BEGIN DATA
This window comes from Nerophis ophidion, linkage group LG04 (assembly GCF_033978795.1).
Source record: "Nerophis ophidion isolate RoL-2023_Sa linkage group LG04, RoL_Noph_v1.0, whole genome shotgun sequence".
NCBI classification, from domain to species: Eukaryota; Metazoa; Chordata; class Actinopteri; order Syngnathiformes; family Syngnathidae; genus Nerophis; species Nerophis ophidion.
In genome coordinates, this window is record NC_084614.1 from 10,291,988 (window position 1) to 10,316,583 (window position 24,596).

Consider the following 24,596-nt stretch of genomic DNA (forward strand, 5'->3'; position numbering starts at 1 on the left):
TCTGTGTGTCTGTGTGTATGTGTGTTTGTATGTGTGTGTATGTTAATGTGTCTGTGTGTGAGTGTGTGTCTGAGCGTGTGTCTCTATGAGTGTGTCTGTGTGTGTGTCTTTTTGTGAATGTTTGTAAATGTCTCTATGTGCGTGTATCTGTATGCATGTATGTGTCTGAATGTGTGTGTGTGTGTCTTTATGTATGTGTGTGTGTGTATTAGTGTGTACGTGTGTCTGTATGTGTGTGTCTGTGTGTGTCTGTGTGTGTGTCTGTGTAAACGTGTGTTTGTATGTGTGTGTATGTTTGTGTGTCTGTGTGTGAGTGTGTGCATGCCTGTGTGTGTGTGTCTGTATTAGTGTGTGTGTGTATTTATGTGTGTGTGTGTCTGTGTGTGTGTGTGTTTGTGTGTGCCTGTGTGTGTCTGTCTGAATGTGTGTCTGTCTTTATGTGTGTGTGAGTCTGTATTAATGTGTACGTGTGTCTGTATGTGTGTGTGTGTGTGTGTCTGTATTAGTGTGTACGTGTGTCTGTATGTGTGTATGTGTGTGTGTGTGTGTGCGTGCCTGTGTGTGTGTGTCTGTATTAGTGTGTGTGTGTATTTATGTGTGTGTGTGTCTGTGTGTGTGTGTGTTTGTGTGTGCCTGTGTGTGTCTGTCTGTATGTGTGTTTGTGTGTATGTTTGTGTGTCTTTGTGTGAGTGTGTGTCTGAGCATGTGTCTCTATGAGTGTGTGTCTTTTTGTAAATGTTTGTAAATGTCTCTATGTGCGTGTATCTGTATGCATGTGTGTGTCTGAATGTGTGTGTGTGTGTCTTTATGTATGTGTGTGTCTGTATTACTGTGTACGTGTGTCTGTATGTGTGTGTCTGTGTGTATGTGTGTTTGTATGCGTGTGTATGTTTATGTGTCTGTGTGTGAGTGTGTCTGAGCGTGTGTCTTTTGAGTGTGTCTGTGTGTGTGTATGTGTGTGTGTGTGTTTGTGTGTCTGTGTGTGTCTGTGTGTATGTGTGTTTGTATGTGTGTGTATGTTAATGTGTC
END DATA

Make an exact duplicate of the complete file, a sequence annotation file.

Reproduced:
This window comes from Nerophis ophidion, linkage group LG04 (assembly GCF_033978795.1).
Source record: "Nerophis ophidion isolate RoL-2023_Sa linkage group LG04, RoL_Noph_v1.0, whole genome shotgun sequence".
NCBI classification, from domain to species: Eukaryota; Metazoa; Chordata; class Actinopteri; order Syngnathiformes; family Syngnathidae; genus Nerophis; species Nerophis ophidion.
In genome coordinates, this window is record NC_084614.1 from 10,291,988 (window position 1) to 10,316,583 (window position 24,596).

Consider the following 24,596-nt stretch of genomic DNA (forward strand, 5'->3'; position numbering starts at 1 on the left):
TCTGTGTGTCTGTGTGTATGTGTGTTTGTATGTGTGTGTATGTTAATGTGTCTGTGTGTGAGTGTGTGTCTGAGCGTGTGTCTCTATGAGTGTGTCTGTGTGTGTGTCTTTTTGTGAATGTTTGTAAATGTCTCTATGTGCGTGTATCTGTATGCATGTATGTGTCTGAATGTGTGTGTGTGTGTCTTTATGTATGTGTGTGTGTGTATTAGTGTGTACGTGTGTCTGTATGTGTGTGTCTGTGTGTGTCTGTGTGTGTGTCTGTGTAAACGTGTGTTTGTATGTGTGTGTATGTTTGTGTGTCTGTGTGTGAGTGTGTGCATGCCTGTGTGTGTGTGTCTGTATTAGTGTGTGTGTGTATTTATGTGTGTGTGTGTCTGTGTGTGTGTGTGTTTGTGTGTGCCTGTGTGTGTCTGTCTGAATGTGTGTCTGTCTTTATGTGTGTGTGAGTCTGTATTAATGTGTACGTGTGTCTGTATGTGTGTGTGTGTGTGTGTCTGTATTAGTGTGTACGTGTGTCTGTATGTGTGTATGTGTGTGTGTGTGTGTGCGTGCCTGTGTGTGTGTGTCTGTATTAGTGTGTGTGTGTATTTATGTGTGTGTGTGTCTGTGTGTGTGTGTGTTTGTGTGTGCCTGTGTGTGTCTGTCTGTATGTGTGTTTGTGTGTATGTTTGTGTGTCTTTGTGTGAGTGTGTGTCTGAGCATGTGTCTCTATGAGTGTGTGTCTTTTTGTAAATGTTTGTAAATGTCTCTATGTGCGTGTATCTGTATGCATGTGTGTGTCTGAATGTGTGTGTGTGTGTCTTTATGTATGTGTGTGTCTGTATTACTGTGTACGTGTGTCTGTATGTGTGTGTCTGTGTGTATGTGTGTTTGTATGCGTGTGTATGTTTATGTGTCTGTGTGTGAGTGTGTCTGAGCGTGTGTCTTTTGAGTGTGTCTGTGTGTGTGTATGTGTGTGTGTGTGTTTGTGTGTCTGTGTGTGTCTGTGTGTATGTGTGTTTGTATGTGTGTGTATGTTAATGTGTC